With Charles McGraw (in top form as a gung-ho state trooper), Claude Akins (a vicious ‘good ol’ boy’), Lawrence Dobkin, King Donovan (frettin’ ’bout his “dawgs”), Kevin Coughlin (give a kid a .22), Whit Bissell, Carl Switzer (a fun running gag with a transistor radio) and Ned Glass. Try and quickspot Carroll O’Connor, 33, uncredited in a bit part. 97 minutes.
* In his career as producer and director, Stanley Kramer aimed to highlight social issues through a compassionate lens that was also and foremost entertaining. One and a half hours in a theater didn’t magically erase centuries of the country’s racial divides, so according to Kramer bashers we schmucks not only shouldn’t like it but perforce must damn its audacious maker to burn in sneering condemnation for eternity. Er…why? Because he tried to do what hardly any other industry peers of his time did? Because legions of esteemed actors, hosts of notable film societies and festivals, and numerous governments worldwide saluted him? Or was it because a tiny coterie of “influential” critics (says WhoTF, exactly?) opted to partake in a reputation-smearing pile-on? 98% of ordinary movie lovers could give a formation of flying f’s about verdicts from self-elected judges on All Things Artistic, Social, Cultural and Historical. The decades-long Stanley Vendetta, practically Balkan, is so past Old it’s Ancient.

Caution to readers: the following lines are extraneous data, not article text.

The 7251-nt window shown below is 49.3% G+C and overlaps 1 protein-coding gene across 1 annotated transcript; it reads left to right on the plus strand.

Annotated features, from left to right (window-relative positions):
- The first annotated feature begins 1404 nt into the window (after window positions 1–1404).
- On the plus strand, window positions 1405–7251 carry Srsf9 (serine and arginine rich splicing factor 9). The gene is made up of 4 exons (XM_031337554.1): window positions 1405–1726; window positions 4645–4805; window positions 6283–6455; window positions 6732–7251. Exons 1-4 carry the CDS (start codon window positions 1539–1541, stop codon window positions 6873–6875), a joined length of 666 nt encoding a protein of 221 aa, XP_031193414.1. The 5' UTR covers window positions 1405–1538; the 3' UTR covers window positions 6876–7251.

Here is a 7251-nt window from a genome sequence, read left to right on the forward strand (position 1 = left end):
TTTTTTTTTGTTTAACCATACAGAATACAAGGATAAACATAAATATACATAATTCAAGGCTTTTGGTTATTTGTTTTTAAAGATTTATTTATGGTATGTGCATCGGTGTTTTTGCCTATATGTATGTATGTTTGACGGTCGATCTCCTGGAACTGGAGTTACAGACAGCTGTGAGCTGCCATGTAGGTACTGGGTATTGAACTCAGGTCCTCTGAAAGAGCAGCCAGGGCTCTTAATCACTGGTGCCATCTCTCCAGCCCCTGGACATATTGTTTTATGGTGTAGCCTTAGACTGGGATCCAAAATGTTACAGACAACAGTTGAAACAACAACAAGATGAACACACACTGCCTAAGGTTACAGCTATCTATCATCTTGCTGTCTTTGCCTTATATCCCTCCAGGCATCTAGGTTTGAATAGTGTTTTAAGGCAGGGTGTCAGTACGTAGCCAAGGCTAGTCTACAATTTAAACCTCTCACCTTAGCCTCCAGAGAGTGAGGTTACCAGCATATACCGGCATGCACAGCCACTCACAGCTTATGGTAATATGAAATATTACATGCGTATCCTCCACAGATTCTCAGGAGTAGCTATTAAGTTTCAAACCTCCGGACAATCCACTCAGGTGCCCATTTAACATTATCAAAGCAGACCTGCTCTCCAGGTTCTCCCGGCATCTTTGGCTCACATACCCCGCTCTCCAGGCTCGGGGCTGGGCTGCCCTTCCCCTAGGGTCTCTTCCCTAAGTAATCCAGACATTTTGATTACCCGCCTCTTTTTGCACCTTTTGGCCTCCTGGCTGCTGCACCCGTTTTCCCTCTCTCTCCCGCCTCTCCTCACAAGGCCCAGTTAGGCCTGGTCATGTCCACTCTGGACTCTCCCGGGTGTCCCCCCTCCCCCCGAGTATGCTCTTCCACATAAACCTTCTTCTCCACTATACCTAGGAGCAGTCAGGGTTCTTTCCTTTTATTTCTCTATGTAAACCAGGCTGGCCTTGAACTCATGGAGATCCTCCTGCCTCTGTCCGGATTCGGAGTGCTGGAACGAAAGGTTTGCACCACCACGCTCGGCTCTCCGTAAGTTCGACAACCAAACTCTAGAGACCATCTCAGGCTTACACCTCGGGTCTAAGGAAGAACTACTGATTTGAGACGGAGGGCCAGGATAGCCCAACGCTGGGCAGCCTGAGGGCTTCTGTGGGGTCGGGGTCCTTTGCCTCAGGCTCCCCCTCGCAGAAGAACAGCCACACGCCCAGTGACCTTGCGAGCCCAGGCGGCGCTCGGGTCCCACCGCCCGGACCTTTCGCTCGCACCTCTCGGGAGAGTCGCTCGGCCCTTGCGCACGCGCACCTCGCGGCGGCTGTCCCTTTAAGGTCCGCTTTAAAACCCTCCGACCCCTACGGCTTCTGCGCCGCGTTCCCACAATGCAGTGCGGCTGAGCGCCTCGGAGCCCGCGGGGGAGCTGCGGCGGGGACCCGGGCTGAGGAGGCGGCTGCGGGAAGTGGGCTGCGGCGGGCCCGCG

Controversy and carpers flail-kicked to the side, at the very least ‘Defiant‘s creation and reception was a career boost for many involved. Curtis—Tony and wife Janet Leigh were executive producers—had a banner year: along with his first (and only) Oscar nomination he scored hits The Vikings, King’s Go Forth and The Perfect Furlough. Poitier’s shared billing and Oscar nomination were firsts. Those coups, his commanding yet warm presence and agile range and depth of expression secured him rank status as a star who’d arrived, one who went from admired to beloved. His stunt double here was future Hogan’s Heroes prisoner Ivan Dixon: he’d had a small part in Poitier’s previous Something of Value. Multitalented folk singer/activist Bikel, 32, had logged 19 small roles in films (and much TV) since 1947—Kramer had just used him in the epic The Pride And The Passion—this was his sole Oscar nomination in a 60-year career. It was also Cara Williams one Academy Award shot; the 31-year old teaser had been in films since 1941 and was later a hit on TVs Pete and Gladys (I had a kiddie crush on her). At 96, she passed away in 2021.
Lastly, for old fave Lon Chaney Jr.—though he continued to show up in B-pictures until 1971, this marked his last really good role. Kramer had previously given him two plum cameos, in High Noon and Not As A Stranger. In his three scenes for The Defiant Ones, Lon, 51, is most defiantly fine. But then disciples of The Wolf Man knew that already.